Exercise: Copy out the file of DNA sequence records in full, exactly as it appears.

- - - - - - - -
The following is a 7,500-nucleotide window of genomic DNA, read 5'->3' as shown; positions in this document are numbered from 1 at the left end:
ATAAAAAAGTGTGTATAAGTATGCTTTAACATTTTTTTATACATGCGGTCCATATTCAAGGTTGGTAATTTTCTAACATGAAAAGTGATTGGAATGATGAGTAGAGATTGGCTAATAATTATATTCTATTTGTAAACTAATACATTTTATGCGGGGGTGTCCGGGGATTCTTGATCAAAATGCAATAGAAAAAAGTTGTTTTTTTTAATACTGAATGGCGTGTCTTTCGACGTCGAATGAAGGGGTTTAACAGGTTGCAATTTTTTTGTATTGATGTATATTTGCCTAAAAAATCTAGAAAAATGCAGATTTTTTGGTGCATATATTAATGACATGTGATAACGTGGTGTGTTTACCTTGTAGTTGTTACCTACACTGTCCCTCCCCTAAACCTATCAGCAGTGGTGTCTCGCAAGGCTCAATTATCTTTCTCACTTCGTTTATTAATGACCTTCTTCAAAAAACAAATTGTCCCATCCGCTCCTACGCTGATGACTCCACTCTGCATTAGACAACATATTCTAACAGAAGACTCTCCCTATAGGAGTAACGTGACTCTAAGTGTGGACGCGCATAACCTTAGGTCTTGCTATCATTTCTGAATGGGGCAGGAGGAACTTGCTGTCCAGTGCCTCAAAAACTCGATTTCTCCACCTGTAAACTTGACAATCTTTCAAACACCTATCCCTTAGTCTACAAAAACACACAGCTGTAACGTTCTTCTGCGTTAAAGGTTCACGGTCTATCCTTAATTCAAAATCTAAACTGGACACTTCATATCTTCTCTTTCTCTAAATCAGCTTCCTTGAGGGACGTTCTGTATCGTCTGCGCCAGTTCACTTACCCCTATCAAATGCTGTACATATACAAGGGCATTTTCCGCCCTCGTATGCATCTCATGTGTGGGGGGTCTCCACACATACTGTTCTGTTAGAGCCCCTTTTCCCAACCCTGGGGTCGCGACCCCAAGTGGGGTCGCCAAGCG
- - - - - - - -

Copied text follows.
The following is a 7,500-nucleotide window of genomic DNA, read 5'->3' as shown; positions in this document are numbered from 1 at the left end:
ATAAAAAAGTGTGTATAAGTATGCTTTAACATTTTTTTATACATGCGGTCCATATTCAAGGTTGGTAATTTTCTAACATGAAAAGTGATTGGAATGATGAGTAGAGATTGGCTAATAATTATATTCTATTTGTAAACTAATACATTTTATGCGGGGGTGTCCGGGGATTCTTGATCAAAATGCAATAGAAAAAAGTTGTTTTTTTTAATACTGAATGGCGTGTCTTTCGACGTCGAATGAAGGGGTTTAACAGGTTGCAATTTTTTTGTATTGATGTATATTTGCCTAAAAAATCTAGAAAAATGCAGATTTTTTGGTGCATATATTAATGACATGTGATAACGTGGTGTGTTTACCTTGTAGTTGTTACCTACACTGTCCCTCCCCTAAACCTATCAGCAGTGGTGTCTCGCAAGGCTCAATTATCTTTCTCACTTCGTTTATTAATGACCTTCTTCAAAAAACAAATTGTCCCATCCGCTCCTACGCTGATGACTCCACTCTGCATTAGACAACATATTCTAACAGAAGACTCTCCCTATAGGAGTAACGTGACTCTAAGTGTGGACGCGCATAACCTTAGGTCTTGCTATCATTTCTGAATGGGGCAGGAGGAACTTGCTGTCCAGTGCCTCAAAAACTCGATTTCTCCACCTGTAAACTTGACAATCTTTCAAACACCTATCCCTTAGTCTACAAAAACACACAGCTGTAACGTTCTTCTGCGTTAAAGGTTCACGGTCTATCCTTAATTCAAAATCTAAACTGGACACTTCATATCTTCTCTTTCTCTAAATCAGCTTCCTTGAGGGACGTTCTGTATCGTCTGCGCCAGTTCACTTACCCCTATCAAATGCTGTACATATACAAGGGCATTTTCCGCCCTCGTATGCATCTCATGTGTGGGGGGTCTCCACACATACTGTTCTGTTAGAGCCCCTTTTCCCAACCCTGGGGTCGCGACCCCAAGTGGGGTCGCCAAGCG